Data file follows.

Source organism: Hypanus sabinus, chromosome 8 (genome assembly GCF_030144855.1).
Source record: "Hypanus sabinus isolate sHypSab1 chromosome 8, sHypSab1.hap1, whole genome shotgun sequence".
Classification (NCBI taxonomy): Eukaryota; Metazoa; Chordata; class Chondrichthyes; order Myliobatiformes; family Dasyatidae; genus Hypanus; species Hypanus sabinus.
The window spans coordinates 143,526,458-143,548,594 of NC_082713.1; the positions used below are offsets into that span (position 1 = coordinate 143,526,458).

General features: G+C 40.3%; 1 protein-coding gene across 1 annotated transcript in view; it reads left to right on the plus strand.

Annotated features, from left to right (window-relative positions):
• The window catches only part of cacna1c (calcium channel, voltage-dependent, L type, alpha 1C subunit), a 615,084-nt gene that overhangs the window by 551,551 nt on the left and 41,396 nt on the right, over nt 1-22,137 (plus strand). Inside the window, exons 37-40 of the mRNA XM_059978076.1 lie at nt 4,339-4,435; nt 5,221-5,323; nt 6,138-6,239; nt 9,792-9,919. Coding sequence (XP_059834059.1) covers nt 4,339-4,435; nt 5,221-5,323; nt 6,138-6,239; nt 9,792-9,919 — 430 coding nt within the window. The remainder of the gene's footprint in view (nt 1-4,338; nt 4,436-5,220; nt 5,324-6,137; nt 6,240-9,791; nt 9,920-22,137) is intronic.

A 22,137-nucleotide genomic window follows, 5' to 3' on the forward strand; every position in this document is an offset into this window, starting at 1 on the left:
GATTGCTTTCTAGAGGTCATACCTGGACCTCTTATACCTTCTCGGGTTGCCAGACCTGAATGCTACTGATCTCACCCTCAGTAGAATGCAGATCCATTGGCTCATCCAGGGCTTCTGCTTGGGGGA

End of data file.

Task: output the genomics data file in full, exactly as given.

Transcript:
Source organism: Hypanus sabinus, chromosome 8 (genome assembly GCF_030144855.1).
Source record: "Hypanus sabinus isolate sHypSab1 chromosome 8, sHypSab1.hap1, whole genome shotgun sequence".
Classification (NCBI taxonomy): Eukaryota; Metazoa; Chordata; class Chondrichthyes; order Myliobatiformes; family Dasyatidae; genus Hypanus; species Hypanus sabinus.
The window spans coordinates 143,526,458-143,548,594 of NC_082713.1; the positions used below are offsets into that span (position 1 = coordinate 143,526,458).

General features: G+C 40.3%; 1 protein-coding gene across 1 annotated transcript in view; it reads left to right on the plus strand.

Annotated features, from left to right (window-relative positions):
• The window catches only part of cacna1c (calcium channel, voltage-dependent, L type, alpha 1C subunit), a 615,084-nt gene that overhangs the window by 551,551 nt on the left and 41,396 nt on the right, over nt 1-22,137 (plus strand). Inside the window, exons 37-40 of the mRNA XM_059978076.1 lie at nt 4,339-4,435; nt 5,221-5,323; nt 6,138-6,239; nt 9,792-9,919. Coding sequence (XP_059834059.1) covers nt 4,339-4,435; nt 5,221-5,323; nt 6,138-6,239; nt 9,792-9,919 — 430 coding nt within the window. The remainder of the gene's footprint in view (nt 1-4,338; nt 4,436-5,220; nt 5,324-6,137; nt 6,240-9,791; nt 9,920-22,137) is intronic.

A 22,137-nucleotide genomic window follows, 5' to 3' on the forward strand; every position in this document is an offset into this window, starting at 1 on the left:
GATTGCTTTCTAGAGGTCATACCTGGACCTCTTATACCTTCTCGGGTTGCCAGACCTGAATGCTACTGATCTCACCCTCAGTAGAATGCAGATCCATTGGCTCATCCAGGGCTTCTGCTTGGGGGA